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InSight mission
Explorer1
post Oct 4 2017, 02:53 AM
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A second chip full of names is going on the craft (one benefit of the delay, I guess); anyone who missed it the first round can put their name in now: https://www.jpl.nasa.gov/news/news.php?feature=6959
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Paolo
post Oct 14 2017, 07:55 PM
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an entire issue of Space Science Reviews dedicated to InIsght
https://link.springer.com/journal/11214/211/1
too bad most of the papers are beyond the paywall mad.gif
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vikingmars
post Oct 25 2017, 06:00 AM
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QUOTE (Paolo @ Oct 14 2017, 09:55 PM) *
an entire issue of Space Science Reviews dedicated to InIsght
https://link.springer.com/journal/11214/211/1
too bad most of the papers are beyond the paywall mad.gif

Yes indeed !
And especially from France when looking to the articles written by Institut de Physique du Globe (Paris-Sorbonne Paris Cité, Université Paris Diderot) in Paris : a French State public entity, managed under the authority of the French Ministry of National Education, for which we, as French people, are the taxpayers giving them a budget to support their teams and their experiments.
They owe their success to their great skills and work, of course, but also to us : their publications should have been made public at least in France.
Look to their website : the links are there ( http://www.ipgp.fr/fr/publications ) but pointing to Space Science Reviews' articles.
No chance to get them for free mad.gif mad.gif mad.gif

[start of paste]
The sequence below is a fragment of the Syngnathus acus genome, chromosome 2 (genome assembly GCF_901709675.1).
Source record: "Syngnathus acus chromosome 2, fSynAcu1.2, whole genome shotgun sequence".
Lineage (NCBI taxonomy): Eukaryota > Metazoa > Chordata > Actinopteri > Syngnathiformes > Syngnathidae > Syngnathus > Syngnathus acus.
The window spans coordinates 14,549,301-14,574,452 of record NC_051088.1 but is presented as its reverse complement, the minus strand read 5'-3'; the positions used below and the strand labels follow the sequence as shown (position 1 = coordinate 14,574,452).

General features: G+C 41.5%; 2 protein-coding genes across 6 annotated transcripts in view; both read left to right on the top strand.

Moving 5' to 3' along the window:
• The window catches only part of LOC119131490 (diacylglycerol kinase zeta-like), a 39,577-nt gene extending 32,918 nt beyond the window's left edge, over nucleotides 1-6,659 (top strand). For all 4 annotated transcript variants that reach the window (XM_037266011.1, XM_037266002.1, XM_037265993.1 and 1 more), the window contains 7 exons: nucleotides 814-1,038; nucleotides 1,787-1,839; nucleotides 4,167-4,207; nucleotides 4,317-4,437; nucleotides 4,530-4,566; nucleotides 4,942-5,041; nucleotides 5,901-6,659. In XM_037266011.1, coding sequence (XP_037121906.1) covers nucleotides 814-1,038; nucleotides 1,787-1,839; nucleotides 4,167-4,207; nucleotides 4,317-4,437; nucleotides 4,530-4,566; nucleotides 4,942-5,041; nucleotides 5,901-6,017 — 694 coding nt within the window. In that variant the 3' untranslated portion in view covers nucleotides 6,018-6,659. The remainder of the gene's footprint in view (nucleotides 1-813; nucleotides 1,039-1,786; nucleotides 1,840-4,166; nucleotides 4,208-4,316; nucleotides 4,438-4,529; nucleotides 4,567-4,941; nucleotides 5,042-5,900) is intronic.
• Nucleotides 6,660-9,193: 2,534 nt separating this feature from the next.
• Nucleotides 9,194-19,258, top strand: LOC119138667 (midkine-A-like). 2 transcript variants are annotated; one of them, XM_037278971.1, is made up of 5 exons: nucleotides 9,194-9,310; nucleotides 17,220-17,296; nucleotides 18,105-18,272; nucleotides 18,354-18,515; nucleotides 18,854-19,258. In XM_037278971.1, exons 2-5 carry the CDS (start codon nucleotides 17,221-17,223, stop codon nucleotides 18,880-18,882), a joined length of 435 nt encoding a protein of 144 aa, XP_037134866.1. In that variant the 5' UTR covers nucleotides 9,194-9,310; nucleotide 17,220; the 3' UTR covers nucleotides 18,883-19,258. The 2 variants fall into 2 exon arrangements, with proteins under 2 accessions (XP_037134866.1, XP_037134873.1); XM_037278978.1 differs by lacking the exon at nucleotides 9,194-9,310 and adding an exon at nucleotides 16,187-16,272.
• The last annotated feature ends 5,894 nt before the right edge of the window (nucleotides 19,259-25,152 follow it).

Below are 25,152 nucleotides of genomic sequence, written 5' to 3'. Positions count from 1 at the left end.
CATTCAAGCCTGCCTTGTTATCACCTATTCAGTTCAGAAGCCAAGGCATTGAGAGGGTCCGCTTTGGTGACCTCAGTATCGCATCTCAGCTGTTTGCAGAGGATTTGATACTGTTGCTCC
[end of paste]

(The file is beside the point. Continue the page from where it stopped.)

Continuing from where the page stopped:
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JRehling
post Oct 25 2017, 03:13 PM
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This inevitably jumps thread topic, but it's too bad that journals use a firewall/pay system, when their actual "market" is so small and the price for an article is extremely high. For the amateur science enthusiast, the economics make participation impossible, which is not anyone's intention.

But in this case, there is a solution. Try a Google search for the names of the authors + the subject, and you can find free preprints in many cases.

https://arxiv.org/abs/1704.05664

Enjoy!
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rlorenz
post Nov 29 2017, 01:42 AM
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QUOTE (vikingmars @ Oct 25 2017, 01:00 AM) *
their publications should have been made public at least in France.


In the last year or so, NASA, at least, has started to insist that at least preprints are made available. I think the UK has a similar policy.

For what it's worth, my paper just came out (Open Access) on an archive product making the Viking seismometer record easy to access (the product has been on the PDS for a few months - basically I reassembled very ugly short ASCII records of different interleaved types into a nice set of tables, and integrated them with meteorological data so you can see when the seismometer recorded data when it was windy or not, etc.) We even found evidence of a dust devil encounter in the seismic signal.
The supplemental information to the paper includes scripts in 'R' (a free package) to interrogate and display the data - using the figures in the paper as examples.

The paper is at http://onlinelibrary.wiley.com/doi/10.1002/2017EA000306/full
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vikingmars
post Dec 4 2017, 08:09 AM
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QUOTE (rlorenz @ Nov 29 2017, 02:42 AM) *
In the last year or so, NASA, at least, has started to insist that at least preprints are made available. I think the UK has a similar policy.
The paper is at http://onlinelibrary.wiley.com/doi/10.1002/2017EA000306/full

Thank you very much Dr. Lorenz for having this paper published with a free access smile.gif and it is very nice indeed.
I thought that the Sol 80 event was dismissed as a seismic event : now, thanks to your nice work, it may come back as being a real one.
Thanks a lot smile.gif smile.gif smile.gif
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